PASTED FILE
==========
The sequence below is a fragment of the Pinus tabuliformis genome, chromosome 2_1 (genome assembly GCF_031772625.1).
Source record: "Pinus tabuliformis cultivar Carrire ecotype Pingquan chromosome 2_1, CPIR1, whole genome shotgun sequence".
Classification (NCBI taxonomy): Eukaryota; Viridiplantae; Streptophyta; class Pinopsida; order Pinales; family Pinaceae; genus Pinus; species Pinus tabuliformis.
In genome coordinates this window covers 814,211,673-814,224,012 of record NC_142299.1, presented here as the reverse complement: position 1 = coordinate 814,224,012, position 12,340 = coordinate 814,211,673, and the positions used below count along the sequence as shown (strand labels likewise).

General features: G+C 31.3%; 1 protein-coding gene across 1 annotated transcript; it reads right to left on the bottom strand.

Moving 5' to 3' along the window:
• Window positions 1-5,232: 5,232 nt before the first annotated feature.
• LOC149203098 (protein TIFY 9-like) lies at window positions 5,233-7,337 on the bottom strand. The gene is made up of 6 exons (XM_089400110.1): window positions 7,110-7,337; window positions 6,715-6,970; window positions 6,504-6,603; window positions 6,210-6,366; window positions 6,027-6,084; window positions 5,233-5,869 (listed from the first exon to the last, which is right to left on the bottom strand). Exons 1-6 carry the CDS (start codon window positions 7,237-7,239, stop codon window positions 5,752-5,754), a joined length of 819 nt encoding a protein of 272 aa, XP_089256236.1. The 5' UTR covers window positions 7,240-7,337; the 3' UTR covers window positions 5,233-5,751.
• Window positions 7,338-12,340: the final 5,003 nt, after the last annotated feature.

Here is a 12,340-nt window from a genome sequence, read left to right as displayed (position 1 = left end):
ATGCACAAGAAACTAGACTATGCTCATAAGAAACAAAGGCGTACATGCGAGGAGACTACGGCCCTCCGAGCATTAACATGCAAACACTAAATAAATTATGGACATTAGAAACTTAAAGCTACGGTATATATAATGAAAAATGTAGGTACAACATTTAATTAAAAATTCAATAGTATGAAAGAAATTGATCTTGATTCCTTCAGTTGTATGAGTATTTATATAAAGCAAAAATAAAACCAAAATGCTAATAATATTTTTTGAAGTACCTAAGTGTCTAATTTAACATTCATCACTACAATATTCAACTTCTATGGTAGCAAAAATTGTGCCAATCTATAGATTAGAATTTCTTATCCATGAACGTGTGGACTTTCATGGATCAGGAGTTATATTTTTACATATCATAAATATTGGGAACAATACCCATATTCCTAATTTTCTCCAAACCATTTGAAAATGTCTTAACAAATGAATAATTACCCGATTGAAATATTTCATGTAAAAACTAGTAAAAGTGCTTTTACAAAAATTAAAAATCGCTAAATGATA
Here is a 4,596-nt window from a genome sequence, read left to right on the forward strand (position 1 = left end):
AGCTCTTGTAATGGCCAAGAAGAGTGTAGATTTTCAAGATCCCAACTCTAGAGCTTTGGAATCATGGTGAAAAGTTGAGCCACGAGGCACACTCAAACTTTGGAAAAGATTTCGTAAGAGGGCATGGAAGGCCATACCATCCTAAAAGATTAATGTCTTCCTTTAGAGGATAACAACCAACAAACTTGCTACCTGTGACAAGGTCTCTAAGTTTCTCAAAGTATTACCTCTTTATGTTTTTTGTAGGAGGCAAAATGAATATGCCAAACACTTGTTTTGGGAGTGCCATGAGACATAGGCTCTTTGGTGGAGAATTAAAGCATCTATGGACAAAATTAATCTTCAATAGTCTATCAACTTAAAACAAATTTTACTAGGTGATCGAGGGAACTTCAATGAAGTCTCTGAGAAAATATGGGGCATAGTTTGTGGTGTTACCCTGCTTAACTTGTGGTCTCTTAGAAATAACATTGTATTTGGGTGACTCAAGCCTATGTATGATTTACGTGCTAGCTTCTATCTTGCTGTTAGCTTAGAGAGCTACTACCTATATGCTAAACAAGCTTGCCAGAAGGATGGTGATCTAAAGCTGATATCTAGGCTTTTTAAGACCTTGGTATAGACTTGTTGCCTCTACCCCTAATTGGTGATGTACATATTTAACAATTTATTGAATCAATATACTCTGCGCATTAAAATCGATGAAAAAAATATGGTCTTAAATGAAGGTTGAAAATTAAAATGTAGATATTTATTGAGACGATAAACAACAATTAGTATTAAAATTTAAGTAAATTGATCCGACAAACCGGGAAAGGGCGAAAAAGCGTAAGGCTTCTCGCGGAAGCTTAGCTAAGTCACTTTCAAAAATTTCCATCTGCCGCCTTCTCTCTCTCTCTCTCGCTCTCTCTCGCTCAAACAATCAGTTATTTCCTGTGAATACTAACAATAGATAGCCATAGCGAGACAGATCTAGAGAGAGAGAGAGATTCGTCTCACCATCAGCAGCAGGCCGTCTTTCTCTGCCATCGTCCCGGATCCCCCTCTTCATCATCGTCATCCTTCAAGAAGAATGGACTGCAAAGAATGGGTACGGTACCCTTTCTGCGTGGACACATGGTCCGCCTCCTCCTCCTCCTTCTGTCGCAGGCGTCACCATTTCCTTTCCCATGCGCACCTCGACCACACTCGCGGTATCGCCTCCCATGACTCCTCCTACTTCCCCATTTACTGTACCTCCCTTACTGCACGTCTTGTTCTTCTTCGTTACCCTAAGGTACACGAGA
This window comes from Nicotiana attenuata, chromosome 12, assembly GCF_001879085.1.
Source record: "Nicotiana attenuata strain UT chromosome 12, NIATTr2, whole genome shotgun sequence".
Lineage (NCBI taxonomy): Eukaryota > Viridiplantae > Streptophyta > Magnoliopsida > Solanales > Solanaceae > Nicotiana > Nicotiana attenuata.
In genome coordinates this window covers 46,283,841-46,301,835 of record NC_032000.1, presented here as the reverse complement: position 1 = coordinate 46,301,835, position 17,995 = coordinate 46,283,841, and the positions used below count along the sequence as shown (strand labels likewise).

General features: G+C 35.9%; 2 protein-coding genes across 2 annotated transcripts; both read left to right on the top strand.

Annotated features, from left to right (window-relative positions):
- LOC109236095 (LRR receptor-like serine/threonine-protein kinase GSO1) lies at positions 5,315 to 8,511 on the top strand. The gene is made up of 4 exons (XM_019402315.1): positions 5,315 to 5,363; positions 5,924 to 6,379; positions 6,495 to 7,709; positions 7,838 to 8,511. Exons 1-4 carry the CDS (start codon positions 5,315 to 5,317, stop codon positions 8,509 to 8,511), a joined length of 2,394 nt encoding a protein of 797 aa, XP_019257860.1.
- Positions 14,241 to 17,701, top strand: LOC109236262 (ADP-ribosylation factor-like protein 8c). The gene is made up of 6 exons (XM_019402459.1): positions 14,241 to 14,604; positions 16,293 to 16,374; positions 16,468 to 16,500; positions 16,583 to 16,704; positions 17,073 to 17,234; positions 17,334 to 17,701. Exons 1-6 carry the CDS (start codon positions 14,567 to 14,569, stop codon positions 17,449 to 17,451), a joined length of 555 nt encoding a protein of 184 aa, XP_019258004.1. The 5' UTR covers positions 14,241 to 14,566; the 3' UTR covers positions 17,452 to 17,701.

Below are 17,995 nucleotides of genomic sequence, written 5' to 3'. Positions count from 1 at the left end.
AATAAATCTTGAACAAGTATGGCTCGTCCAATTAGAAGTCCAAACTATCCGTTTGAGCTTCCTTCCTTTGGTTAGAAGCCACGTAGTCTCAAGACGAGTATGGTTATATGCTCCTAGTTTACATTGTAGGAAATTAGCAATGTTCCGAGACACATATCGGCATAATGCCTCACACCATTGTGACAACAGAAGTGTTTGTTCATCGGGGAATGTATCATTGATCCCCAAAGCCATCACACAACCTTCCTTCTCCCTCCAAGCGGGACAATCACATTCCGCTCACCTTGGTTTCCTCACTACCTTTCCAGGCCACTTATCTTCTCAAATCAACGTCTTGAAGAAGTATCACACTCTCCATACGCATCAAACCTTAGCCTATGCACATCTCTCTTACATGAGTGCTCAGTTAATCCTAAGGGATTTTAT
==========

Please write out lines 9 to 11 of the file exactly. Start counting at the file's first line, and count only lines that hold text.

• Window positions 7,338-12,340: the final 5,003 nt, after the last annotated feature.

Here is a 12,340-nt window from a genome sequence, read left to right as displayed (position 1 = left end):
ATGCACAAGAAACTAGACTATGCTCATAAGAAACAAAGGCGTACATGCGAGGAGACTACGGCCCTCCGAGCATTAACATGCAAACACTAAATAAATTATGGACATTAGAAACTTAAAGCTACGGTATATATAATGAAAAATGTAGGTACAACATTTAATTAAAAATTCAATAGTATGAAAGAAATTGATCTTGATTCCTTCAGTTGTATGAGTATTTATATAAAGCAAAAATAAAACCAAAATGCTAATAATATTTTTTGAAGTACCTAAGTGTCTAATTTAACATTCATCACTACAATATTCAACTTCTATGGTAGCAAAAATTGTGCCAATCTATAGATTAGAATTTCTTATCCATGAACGTGTGGACTTTCATGGATCAGGAGTTATATTTTTACATATCATAAATATTGGGAACAATACCCATATTCCTAATTTTCTCCAAACCATTTGAAAATGTCTTAACAAATGAATAATTACCCGATTGAAATATTTCATGTAAAAACTAGTAAAAGTGCTTTTACAAAAATTAAAAATCGCTAAATGATA